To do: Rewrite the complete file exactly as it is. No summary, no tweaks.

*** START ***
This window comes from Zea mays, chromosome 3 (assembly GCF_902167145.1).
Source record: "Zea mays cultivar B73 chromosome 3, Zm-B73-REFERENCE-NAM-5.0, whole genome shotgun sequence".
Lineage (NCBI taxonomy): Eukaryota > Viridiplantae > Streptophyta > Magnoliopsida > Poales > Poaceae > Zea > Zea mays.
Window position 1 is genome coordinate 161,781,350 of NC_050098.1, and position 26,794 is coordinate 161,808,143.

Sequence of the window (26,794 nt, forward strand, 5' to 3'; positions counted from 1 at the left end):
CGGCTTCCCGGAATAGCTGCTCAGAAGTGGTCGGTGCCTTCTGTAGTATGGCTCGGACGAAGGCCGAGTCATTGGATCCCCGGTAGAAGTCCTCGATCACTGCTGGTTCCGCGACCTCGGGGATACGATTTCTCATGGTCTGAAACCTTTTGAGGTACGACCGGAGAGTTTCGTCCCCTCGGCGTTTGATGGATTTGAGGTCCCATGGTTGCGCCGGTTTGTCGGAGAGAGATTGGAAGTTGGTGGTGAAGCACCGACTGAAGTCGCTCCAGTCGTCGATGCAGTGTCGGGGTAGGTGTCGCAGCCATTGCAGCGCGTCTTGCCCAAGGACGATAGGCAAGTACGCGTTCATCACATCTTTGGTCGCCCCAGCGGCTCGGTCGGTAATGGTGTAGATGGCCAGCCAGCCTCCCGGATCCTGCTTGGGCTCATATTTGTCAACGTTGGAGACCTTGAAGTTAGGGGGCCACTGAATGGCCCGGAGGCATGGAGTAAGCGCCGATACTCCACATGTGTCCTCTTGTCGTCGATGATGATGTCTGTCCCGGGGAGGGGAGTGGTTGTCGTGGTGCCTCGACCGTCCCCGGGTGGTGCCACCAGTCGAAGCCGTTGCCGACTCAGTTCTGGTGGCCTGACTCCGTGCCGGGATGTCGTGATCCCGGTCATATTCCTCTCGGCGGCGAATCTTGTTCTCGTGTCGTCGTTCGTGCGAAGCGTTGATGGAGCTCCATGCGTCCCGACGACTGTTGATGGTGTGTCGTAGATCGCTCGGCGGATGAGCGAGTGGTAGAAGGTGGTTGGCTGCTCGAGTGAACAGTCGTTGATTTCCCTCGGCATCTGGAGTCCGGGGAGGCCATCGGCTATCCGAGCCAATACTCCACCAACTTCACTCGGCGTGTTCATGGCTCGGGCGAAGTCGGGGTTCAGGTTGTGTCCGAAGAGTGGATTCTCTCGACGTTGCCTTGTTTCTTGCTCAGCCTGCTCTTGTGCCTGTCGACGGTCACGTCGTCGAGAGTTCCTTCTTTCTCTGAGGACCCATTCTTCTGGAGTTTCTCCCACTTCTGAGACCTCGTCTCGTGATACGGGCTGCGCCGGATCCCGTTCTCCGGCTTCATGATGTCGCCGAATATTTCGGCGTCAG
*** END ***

This window comes from Zea mays, chromosome 3 (assembly GCF_902167145.1).
Source record: "Zea mays cultivar B73 chromosome 3, Zm-B73-REFERENCE-NAM-5.0, whole genome shotgun sequence".
Lineage (NCBI taxonomy): Eukaryota > Viridiplantae > Streptophyta > Magnoliopsida > Poales > Poaceae > Zea > Zea mays.
Window position 1 is genome coordinate 161,781,350 of NC_050098.1, and position 26,794 is coordinate 161,808,143.

Sequence of the window (26,794 nt, forward strand, 5' to 3'; positions counted from 1 at the left end):
CGGCTTCCCGGAATAGCTGCTCAGAAGTGGTCGGTGCCTTCTGTAGTATGGCTCGGACGAAGGCCGAGTCATTGGATCCCCGGTAGAAGTCCTCGATCACTGCTGGTTCCGCGACCTCGGGGATACGATTTCTCATGGTCTGAAACCTTTTGAGGTACGACCGGAGAGTTTCGTCCCCTCGGCGTTTGATGGATTTGAGGTCCCATGGTTGCGCCGGTTTGTCGGAGAGAGATTGGAAGTTGGTGGTGAAGCACCGACTGAAGTCGCTCCAGTCGTCGATGCAGTGTCGGGGTAGGTGTCGCAGCCATTGCAGCGCGTCTTGCCCAAGGACGATAGGCAAGTACGCGTTCATCACATCTTTGGTCGCCCCAGCGGCTCGGTCGGTAATGGTGTAGATGGCCAGCCAGCCTCCCGGATCCTGCTTGGGCTCATATTTGTCAACGTTGGAGACCTTGAAGTTAGGGGGCCACTGAATGGCCCGGAGGCATGGAGTAAGCGCCGATACTCCACATGTGTCCTCTTGTCGTCGATGATGATGTCTGTCCCGGGGAGGGGAGTGGTTGTCGTGGTGCCTCGACCGTCCCCGGGTGGTGCCACCAGTCGAAGCCGTTGCCGACTCAGTTCTGGTGGCCTGACTCCGTGCCGGGATGTCGTGATCCCGGTCATATTCCTCTCGGCGGCGAATCTTGTTCTCGTGTCGTCGTTCGTGCGAAGCGTTGATGGAGCTCCATGCGTCCCGACGACTGTTGATGGTGTGTCGTAGATCGCTCGGCGGATGAGCGAGTGGTAGAAGGTGGTTGGCTGCTCGAGTGAACAGTCGTTGATTTCCCTCGGCATCTGGAGTCCGGGGAGGCCATCGGCTATCCGAGCCAATACTCCACCAACTTCACTCGGCGTGTTCATGGCTCGGGCGAAGTCGGGGTTCAGGTTGTGTCCGAAGAGTGGATTCTCTCGACGTTGCCTTGTTTCTTGCTCAGCCTGCTCTTGTGCCTGTCGACGGTCACGTCGTCGAGAGTTCCTTCTTTCTCTGAGGACCCATTCTTCTGGAGTTTCTCCCACTTCTGAGACCTCGTCTCGTGATACGGGCTGCGCCGGATCCCGTTCTCCGGCTTCATGATGTCGCCGAATATTTCGGCGTCAG